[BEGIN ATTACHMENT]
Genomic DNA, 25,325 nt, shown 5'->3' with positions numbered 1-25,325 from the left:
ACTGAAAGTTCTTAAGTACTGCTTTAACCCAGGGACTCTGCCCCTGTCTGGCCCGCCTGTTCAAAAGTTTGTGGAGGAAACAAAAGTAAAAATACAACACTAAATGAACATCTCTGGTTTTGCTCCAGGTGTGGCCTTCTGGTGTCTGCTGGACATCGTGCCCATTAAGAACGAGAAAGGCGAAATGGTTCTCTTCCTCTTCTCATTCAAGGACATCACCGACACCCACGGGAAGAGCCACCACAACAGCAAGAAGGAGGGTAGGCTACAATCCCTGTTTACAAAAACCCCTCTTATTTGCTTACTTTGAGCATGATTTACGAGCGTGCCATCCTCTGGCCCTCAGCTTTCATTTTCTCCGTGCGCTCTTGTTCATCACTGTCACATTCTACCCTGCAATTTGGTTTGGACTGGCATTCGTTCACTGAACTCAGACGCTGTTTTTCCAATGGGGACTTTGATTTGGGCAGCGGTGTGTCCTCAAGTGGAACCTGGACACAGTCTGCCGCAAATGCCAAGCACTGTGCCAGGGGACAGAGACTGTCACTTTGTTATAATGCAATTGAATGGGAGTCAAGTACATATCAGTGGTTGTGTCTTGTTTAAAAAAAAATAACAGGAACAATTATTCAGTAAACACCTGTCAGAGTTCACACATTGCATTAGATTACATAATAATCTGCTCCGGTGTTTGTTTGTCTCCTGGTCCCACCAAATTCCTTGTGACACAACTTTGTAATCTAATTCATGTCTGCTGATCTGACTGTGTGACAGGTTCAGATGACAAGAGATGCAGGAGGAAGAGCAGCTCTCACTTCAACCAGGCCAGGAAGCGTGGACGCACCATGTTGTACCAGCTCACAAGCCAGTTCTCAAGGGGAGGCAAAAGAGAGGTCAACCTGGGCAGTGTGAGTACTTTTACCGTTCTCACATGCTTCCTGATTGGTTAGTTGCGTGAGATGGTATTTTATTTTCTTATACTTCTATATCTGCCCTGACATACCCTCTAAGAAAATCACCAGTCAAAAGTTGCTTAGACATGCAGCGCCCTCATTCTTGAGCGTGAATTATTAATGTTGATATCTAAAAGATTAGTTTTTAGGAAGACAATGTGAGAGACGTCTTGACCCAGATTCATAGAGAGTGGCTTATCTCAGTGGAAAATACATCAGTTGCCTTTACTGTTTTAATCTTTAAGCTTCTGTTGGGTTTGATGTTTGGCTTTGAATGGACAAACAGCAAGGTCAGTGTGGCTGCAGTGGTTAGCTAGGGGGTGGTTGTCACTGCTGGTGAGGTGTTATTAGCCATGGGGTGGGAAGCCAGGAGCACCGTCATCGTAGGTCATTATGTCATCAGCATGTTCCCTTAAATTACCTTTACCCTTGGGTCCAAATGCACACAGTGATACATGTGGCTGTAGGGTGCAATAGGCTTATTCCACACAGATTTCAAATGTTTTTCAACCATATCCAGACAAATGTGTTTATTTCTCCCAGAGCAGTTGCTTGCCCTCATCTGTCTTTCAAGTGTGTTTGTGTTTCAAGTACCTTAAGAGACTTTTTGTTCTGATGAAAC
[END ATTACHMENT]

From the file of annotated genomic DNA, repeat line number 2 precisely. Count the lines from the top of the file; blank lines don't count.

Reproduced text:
ACTGAAAGTTCTTAAGTACTGCTTTAACCCAGGGACTCTGCCCCTGTCTGGCCCGCCTGTTCAAAAGTTTGTGGAGGAAACAAAAGTAAAAATACAACACTAAATGAACATCTCTGGTTTTGCTCCAGGTGTGGCCTTCTGGTGTCTGCTGGACATCGTGCCCATTAAGAACGAGAAAGGCGAAATGGTTCTCTTCCTCTTCTCATTCAAGGACATCACCGACACCCACGGGAAGAGCCACCACAACAGCAAGAAGGAGGGTAGGCTACAATCCCTGTTTACAAAAACCCCTCTTATTTGCTTACTTTGAGCATGATTTACGAGCGTGCCATCCTCTGGCCCTCAGCTTTCATTTTCTCCGTGCGCTCTTGTTCATCACTGTCACATTCTACCCTGCAATTTGGTTTGGACTGGCATTCGTTCACTGAACTCAGACGCTGTTTTTCCAATGGGGACTTTGATTTGGGCAGCGGTGTGTCCTCAAGTGGAACCTGGACACAGTCTGCCGCAAATGCCAAGCACTGTGCCAGGGGACAGAGACTGTCACTTTGTTATAATGCAATTGAATGGGAGTCAAGTACATATCAGTGGTTGTGTCTTGTTTAAAAAAAAATAACAGGAACAATTATTCAGTAAACACCTGTCAGAGTTCACACATTGCATTAGATTACATAATAATCTGCTCCGGTGTTTGTTTGTCTCCTGGTCCCACCAAATTCCTTGTGACACAACTTTGTAATCTAATTCATGTCTGCTGATCTGACTGTGTGACAGGTTCAGATGACAAGAGATGCAGGAGGAAGAGCAGCTCTCACTTCAACCAGGCCAGGAAGCGTGGACGCACCATGTTGTACCAGCTCACAAGCCAGTTCTCAAGGGGAGGCAAAAGAGAGGTCAACCTGGGCAGTGTGAGTACTTTTACCGTTCTCACATGCTTCCTGATTGGTTAGTTGCGTGAGATGGTATTTTATTTTCTTATACTTCTATATCTGCCCTGACATACCCTCTAAGAAAATCACCAGTCAAAAGTTGCTTAGACATGCAGCGCCCTCATTCTTGAGCGTGAATTATTAATGTTGATATCTAAAAGATTAGTTTTTAGGAAGACAATGTGAGAGACGTCTTGACCCAGATTCATAGAGAGTGGCTTATCTCAGTGGAAAATACATCAGTTGCCTTTACTGTTTTAATCTTTAAGCTTCTGTTGGGTTTGATGTTTGGCTTTGAATGGACAAACAGCAAGGTCAGTGTGGCTGCAGTGGTTAGCTAGGGGGTGGTTGTCACTGCTGGTGAGGTGTTATTAGCCATGGGGTGGGAAGCCAGGAGCACCGTCATCGTAGGTCATTATGTCATCAGCATGTTCCCTTAAATTACCTTTACCCTTGGGTCCAAATGCACACAGTGATACATGTGGCTGTAGGGTGCAATAGGCTTATTCCACACAGATTTCAAATGTTTTTCAACCATATCCAGACAAATGTGTTTATTTCTCCCAGAGCAGTTGCTTGCCCTCATCTGTCTTTCAAGTGTGTTTGTGTTTCAAGTACCTTAAGAGACTTTTTGTTCTGATGAAAC